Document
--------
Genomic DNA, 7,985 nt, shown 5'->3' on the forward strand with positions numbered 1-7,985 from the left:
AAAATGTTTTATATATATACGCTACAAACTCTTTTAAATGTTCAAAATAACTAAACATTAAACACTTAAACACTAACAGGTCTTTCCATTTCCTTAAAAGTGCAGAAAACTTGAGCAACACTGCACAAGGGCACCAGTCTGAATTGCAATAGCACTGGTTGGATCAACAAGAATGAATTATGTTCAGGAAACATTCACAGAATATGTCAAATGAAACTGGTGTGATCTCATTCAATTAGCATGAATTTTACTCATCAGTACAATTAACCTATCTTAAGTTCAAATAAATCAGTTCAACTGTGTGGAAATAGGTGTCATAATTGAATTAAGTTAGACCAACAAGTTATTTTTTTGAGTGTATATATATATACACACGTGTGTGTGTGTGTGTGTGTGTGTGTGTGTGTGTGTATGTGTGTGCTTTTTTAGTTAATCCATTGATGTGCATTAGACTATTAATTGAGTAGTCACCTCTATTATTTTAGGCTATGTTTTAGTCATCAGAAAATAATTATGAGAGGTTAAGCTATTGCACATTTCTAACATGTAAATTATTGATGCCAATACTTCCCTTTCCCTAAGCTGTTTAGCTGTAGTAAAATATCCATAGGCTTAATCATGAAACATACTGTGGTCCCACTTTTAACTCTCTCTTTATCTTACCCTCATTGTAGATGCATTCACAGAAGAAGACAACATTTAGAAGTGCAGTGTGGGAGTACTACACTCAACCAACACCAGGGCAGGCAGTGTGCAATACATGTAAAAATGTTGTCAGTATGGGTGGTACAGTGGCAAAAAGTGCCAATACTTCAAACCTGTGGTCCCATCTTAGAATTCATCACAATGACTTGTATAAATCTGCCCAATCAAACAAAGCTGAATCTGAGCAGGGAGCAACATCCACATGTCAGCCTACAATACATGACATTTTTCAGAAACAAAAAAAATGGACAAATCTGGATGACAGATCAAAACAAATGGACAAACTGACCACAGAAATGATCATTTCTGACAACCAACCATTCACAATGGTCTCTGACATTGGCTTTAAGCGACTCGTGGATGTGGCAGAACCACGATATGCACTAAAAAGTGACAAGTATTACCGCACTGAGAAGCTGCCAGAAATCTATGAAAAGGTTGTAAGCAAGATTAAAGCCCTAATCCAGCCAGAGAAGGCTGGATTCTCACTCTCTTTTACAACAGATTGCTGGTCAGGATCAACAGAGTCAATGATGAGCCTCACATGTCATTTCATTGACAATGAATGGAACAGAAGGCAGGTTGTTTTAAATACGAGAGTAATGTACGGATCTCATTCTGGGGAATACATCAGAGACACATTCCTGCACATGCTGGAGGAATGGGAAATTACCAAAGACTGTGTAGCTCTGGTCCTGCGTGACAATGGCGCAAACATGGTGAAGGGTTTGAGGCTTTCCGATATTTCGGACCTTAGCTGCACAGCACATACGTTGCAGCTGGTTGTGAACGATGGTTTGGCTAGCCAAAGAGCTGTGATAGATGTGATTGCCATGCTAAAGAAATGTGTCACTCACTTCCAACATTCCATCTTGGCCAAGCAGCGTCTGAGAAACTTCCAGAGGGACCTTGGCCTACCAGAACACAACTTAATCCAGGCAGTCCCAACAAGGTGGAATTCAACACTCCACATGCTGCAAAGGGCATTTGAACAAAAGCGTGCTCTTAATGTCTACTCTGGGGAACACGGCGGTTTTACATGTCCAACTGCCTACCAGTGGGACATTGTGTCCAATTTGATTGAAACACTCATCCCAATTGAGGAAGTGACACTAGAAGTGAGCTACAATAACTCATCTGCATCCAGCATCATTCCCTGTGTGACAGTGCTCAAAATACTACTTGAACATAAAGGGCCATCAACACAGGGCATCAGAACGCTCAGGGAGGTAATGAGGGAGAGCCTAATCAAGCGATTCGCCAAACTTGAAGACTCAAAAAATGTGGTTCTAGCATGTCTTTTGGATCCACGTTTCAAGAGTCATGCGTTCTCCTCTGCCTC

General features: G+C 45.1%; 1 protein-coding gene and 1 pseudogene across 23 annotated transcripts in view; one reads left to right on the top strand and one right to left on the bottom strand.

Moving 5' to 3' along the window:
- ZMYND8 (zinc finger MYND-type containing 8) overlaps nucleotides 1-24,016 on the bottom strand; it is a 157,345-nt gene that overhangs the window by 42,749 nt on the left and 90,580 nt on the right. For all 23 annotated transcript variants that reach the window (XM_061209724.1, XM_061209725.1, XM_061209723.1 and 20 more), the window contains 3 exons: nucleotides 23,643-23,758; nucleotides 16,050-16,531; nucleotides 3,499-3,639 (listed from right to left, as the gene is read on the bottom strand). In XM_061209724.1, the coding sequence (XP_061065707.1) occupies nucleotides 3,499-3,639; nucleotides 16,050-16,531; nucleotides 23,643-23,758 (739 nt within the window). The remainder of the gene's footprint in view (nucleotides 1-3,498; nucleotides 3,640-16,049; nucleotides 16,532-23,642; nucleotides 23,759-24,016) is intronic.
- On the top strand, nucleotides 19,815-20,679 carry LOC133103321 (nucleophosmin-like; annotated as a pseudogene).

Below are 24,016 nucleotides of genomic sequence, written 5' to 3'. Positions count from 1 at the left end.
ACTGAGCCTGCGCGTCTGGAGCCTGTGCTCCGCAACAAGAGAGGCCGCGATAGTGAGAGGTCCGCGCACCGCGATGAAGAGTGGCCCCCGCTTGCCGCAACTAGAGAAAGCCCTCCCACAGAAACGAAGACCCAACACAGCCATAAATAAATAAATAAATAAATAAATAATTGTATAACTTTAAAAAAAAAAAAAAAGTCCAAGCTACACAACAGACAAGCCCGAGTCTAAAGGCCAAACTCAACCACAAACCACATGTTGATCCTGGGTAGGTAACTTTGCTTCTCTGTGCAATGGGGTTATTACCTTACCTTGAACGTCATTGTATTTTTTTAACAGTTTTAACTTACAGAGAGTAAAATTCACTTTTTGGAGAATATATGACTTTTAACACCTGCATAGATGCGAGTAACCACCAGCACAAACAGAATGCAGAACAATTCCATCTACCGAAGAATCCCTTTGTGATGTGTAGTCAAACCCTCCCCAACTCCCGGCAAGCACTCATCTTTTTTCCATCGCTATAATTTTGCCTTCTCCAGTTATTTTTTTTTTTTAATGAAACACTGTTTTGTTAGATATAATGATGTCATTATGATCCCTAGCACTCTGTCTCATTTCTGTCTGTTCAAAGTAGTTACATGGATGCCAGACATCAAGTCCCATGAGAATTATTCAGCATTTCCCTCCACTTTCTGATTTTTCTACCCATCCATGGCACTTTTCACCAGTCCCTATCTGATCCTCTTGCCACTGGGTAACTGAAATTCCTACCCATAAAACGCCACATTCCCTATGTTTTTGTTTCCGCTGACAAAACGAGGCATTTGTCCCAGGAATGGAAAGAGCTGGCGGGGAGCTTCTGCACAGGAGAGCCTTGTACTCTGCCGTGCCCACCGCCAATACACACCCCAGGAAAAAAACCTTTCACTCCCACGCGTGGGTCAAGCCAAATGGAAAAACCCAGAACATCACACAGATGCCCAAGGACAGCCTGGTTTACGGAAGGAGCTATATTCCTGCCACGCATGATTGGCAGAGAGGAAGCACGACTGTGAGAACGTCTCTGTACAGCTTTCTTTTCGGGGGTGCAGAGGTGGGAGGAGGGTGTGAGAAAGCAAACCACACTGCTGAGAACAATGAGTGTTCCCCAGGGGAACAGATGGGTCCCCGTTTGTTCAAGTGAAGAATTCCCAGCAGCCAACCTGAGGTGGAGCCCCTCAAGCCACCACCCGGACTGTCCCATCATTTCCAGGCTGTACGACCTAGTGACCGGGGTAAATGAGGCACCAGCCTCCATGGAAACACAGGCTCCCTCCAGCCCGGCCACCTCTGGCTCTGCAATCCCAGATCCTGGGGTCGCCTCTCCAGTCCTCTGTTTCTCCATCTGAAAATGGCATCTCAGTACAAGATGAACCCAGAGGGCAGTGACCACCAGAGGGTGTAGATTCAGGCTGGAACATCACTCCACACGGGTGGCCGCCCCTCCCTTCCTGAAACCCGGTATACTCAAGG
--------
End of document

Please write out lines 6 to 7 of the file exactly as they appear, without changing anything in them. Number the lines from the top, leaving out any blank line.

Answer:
- On the top strand, nucleotides 19,815-20,679 carry LOC133103321 (nucleophosmin-like; annotated as a pseudogene).

Below are 24,016 nucleotides of genomic sequence, written 5' to 3'. Positions count from 1 at the left end.